In just three short weeks, the federal government faces another manufactured crisis; a shutdown that threatens to compound the effects of the sequester and further damage our [[Page H965]] economy, making it harder for families to endure.
We must focus our efforts on working together to enact a continuing resolution in order to avoid a government shutdown, and to enact a plan that provides a healthy balance of revenues and spending cuts that will move us forward without devastating the middle class.
Bills that do not serve any ostensible practical purpose and are simply meant to advance an ideological position should not occupy the House's time, and the American people expect more of their elected representatives.
We must remember that the faces of those who are negatively impacted by the sequester are not of millionaires or billionaires; they are of average Americans who, through no fault of their own, have struggled through a tough economy and fiscal adversity.
As we work together to get our Nation's fiscal house in order, we should strive to carefully consider the impact of decisions--or in this case, the lack of decisions--on the millions of middle and low-income Americans who are counting on us to come to an agreement.
I look forward to working with my colleagues in Congress on both sides of the aisle on a long-term debt and deficit solution, and am confident that we can reach an agreement that will work for the benefit of all Americans.
Mr. COLLINS of Georgia. Mr. Speaker, I rise in strong support of this legislation and I thank the gentleman from Indiana for his continued leadership on this issue.
=========================== NOTE =========================== March 5, 2013, on page H965, the following appeared: Mr. COLLINS. Mr. Speaker, I rise in strong The online version should be corrected to read: Mr. COLLINS of Georgia. Mr. Speaker, I rise in strong ========================= END NOTE ========================= Last month, this administration stated that it was the most transparent in history. According to recent polls, only 26 percent of Americans agree.
H.R. 668 requires this administration, and future administrations, to include a cost-per-taxpayer calculation of the Federal deficit in their annual budget submission.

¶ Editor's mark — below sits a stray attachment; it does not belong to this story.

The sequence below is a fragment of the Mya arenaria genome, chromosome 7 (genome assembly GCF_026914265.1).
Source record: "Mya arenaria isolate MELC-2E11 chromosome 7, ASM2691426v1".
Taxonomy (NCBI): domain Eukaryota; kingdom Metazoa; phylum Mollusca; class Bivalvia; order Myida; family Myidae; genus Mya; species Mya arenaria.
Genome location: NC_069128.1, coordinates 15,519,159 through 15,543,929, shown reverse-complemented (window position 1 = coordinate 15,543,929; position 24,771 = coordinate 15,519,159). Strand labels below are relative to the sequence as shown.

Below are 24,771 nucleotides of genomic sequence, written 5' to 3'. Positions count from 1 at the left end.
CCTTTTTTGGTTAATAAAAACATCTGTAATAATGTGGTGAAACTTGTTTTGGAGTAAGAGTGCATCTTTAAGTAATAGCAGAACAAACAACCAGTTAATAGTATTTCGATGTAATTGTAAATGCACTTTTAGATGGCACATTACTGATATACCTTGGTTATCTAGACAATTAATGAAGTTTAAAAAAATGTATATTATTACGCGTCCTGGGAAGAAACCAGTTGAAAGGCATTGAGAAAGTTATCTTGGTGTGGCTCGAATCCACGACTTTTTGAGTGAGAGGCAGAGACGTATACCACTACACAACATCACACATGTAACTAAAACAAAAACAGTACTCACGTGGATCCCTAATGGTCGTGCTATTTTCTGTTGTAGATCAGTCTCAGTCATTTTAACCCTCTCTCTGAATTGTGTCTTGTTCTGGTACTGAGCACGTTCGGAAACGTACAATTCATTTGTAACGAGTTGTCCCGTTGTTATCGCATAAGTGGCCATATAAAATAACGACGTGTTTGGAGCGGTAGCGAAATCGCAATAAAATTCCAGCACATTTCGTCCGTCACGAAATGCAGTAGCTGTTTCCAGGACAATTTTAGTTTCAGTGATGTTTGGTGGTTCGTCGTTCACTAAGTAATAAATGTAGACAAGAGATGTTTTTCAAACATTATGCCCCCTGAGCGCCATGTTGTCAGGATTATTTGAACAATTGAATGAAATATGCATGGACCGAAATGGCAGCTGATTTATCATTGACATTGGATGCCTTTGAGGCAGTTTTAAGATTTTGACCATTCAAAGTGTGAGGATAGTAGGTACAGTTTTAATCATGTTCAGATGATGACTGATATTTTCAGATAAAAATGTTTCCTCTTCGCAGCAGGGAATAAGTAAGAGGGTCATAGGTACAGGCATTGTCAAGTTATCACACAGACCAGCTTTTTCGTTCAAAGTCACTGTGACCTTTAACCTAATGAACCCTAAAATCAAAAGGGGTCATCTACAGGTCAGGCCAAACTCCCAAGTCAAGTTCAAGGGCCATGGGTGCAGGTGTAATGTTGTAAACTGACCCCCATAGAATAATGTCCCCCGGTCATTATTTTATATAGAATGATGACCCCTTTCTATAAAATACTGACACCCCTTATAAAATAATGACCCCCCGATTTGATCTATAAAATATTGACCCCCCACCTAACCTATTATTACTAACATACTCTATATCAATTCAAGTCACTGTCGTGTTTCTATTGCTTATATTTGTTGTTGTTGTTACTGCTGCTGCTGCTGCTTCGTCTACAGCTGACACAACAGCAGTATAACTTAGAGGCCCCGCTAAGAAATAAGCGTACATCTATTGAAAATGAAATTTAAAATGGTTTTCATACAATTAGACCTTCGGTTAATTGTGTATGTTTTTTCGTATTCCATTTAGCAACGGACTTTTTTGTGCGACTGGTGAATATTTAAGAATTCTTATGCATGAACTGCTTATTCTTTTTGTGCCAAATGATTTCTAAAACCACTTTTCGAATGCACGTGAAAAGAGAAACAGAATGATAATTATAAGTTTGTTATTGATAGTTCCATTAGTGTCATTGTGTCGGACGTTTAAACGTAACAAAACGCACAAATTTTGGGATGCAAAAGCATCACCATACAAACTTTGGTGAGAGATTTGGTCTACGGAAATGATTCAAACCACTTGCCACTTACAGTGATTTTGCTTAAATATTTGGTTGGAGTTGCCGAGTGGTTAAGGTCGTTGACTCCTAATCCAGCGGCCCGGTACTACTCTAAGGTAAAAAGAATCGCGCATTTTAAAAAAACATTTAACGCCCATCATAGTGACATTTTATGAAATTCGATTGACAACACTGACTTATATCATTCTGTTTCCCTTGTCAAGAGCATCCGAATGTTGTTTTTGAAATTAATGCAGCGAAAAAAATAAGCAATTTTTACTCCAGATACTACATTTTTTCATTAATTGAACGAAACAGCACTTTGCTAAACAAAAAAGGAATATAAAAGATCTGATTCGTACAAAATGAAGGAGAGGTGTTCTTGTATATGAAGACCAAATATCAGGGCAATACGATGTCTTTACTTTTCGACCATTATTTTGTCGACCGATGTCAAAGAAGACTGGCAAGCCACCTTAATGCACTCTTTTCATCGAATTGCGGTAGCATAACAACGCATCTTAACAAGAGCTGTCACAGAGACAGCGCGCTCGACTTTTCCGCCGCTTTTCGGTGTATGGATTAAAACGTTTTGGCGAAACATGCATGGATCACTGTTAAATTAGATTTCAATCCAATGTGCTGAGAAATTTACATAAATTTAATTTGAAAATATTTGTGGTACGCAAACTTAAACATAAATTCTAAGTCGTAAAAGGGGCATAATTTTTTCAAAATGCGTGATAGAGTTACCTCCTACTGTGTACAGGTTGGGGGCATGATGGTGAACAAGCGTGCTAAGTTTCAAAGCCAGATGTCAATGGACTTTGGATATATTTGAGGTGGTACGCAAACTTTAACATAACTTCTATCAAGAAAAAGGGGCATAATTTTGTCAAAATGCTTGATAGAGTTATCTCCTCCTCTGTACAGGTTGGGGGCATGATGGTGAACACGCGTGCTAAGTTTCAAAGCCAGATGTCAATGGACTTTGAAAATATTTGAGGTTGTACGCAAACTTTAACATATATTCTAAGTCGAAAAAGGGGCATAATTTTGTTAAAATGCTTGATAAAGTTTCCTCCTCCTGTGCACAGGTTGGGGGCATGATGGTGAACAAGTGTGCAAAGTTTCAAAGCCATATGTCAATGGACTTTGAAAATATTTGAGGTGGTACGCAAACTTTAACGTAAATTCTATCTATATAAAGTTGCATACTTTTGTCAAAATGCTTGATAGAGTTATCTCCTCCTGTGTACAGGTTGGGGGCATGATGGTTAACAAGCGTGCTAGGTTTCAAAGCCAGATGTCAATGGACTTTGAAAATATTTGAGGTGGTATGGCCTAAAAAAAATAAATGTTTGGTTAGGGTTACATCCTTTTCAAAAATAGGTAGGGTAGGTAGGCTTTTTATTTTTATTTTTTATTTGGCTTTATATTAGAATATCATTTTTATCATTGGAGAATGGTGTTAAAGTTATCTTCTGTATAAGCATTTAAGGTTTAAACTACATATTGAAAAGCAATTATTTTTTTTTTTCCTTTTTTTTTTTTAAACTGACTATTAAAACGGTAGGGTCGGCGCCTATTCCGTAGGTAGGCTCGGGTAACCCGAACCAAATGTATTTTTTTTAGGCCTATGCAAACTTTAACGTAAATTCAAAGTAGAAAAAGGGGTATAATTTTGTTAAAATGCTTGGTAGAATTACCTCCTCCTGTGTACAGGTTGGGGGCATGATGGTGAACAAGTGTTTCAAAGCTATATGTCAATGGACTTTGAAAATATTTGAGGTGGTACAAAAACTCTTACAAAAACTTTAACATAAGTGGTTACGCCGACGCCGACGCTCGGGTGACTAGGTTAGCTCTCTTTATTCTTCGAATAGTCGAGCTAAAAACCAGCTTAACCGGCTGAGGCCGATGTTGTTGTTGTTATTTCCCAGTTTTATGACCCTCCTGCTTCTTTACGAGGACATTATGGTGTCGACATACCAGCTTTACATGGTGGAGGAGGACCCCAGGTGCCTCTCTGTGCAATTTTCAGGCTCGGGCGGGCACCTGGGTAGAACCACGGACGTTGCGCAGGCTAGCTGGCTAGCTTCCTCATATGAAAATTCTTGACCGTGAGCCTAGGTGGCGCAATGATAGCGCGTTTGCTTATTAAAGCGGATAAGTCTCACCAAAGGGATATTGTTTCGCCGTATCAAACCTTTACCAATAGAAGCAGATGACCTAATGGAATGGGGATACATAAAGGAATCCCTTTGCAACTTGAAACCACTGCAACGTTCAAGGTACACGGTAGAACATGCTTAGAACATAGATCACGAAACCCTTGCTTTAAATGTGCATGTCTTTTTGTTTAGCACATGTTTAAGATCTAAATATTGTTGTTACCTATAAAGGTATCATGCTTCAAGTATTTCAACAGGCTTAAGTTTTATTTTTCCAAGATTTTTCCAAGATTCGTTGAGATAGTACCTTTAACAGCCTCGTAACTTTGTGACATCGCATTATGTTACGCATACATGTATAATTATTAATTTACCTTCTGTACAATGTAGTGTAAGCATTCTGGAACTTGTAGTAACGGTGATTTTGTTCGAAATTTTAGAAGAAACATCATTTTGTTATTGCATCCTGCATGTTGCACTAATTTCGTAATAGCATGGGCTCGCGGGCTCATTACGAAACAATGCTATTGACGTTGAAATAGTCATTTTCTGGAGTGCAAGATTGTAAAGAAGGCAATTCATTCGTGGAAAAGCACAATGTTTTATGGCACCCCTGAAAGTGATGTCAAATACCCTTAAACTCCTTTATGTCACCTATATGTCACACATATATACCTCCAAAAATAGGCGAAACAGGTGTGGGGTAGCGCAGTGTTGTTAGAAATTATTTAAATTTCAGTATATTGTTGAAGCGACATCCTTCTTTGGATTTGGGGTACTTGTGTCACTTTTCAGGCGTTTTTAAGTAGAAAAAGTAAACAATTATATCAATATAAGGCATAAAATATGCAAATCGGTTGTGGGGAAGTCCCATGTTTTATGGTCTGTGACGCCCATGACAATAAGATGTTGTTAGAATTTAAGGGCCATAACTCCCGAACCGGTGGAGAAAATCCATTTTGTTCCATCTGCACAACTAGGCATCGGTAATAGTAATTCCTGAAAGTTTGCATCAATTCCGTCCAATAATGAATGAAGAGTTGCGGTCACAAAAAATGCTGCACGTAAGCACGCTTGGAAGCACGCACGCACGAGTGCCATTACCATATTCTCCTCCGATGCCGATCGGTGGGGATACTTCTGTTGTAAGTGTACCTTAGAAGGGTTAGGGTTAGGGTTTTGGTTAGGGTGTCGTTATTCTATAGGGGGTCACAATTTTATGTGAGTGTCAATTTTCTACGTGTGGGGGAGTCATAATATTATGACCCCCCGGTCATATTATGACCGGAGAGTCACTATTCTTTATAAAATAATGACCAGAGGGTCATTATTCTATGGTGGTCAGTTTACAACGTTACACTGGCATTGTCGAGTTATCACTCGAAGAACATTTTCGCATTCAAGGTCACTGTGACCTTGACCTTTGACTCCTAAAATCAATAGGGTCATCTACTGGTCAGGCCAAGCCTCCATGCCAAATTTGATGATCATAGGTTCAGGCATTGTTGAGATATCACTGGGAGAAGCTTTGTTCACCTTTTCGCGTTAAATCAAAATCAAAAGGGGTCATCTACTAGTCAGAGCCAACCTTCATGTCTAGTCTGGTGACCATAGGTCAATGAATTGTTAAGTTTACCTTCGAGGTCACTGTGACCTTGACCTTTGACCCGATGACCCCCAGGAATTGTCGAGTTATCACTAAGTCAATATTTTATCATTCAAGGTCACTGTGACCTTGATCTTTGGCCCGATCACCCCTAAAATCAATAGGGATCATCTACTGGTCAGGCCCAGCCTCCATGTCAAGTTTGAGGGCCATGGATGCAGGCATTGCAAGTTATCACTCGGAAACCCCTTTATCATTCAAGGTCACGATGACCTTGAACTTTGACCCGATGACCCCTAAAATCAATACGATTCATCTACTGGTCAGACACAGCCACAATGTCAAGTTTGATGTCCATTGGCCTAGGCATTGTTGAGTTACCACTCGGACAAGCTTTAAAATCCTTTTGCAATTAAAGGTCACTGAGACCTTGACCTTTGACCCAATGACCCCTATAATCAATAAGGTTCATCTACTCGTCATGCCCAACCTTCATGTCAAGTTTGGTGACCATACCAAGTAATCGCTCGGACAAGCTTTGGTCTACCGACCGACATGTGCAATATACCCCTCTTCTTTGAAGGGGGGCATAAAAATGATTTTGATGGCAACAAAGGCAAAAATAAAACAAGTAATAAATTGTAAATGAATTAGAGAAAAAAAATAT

Transparency is not a political issue. Regardless of which side of the aisle we sit on, our constituents deserve to know how they are impacted by the decisions we make here in Washington.
This legislation removes the excuses from those who wish to pretend that our country is not facing a fiscal crisis. It replaces rhetoric with fact.
Hard-working men and women in my district, and across America, should know what our out-of-control spending here in Washington is costing them.
The administration recently released their budget for Fiscal Year 2013. It forecasts a $901 billion deficit this year alone.
My friends in the other body, on the other side of the aisle recently proposed a sequester replacement bill that would add $41.5 billion to the deficit in 2013. Over 10 years, the bill would add another $7.2 billion to the deficit.
Taxpayers deserve to know what such proposals would cost them individually. This is a commonsense bill that already passed the House in the form of an amendment. This isn't a political issue, it is reasonable and rational legislation that lets the American people know we can be serious about their financial future, and the financial future of the country.
I urge my colleagues to support this legislation.
The SPEAKER pro tempore. The question is on the motion offered by the gentleman from Indiana (Mr. Messer) that the House suspend the rules and pass the bill, H.R. 668.
The question was taken.
The SPEAKER pro tempore. In the opinion of the Chair, two-thirds being in the affirmative, the ayes have it.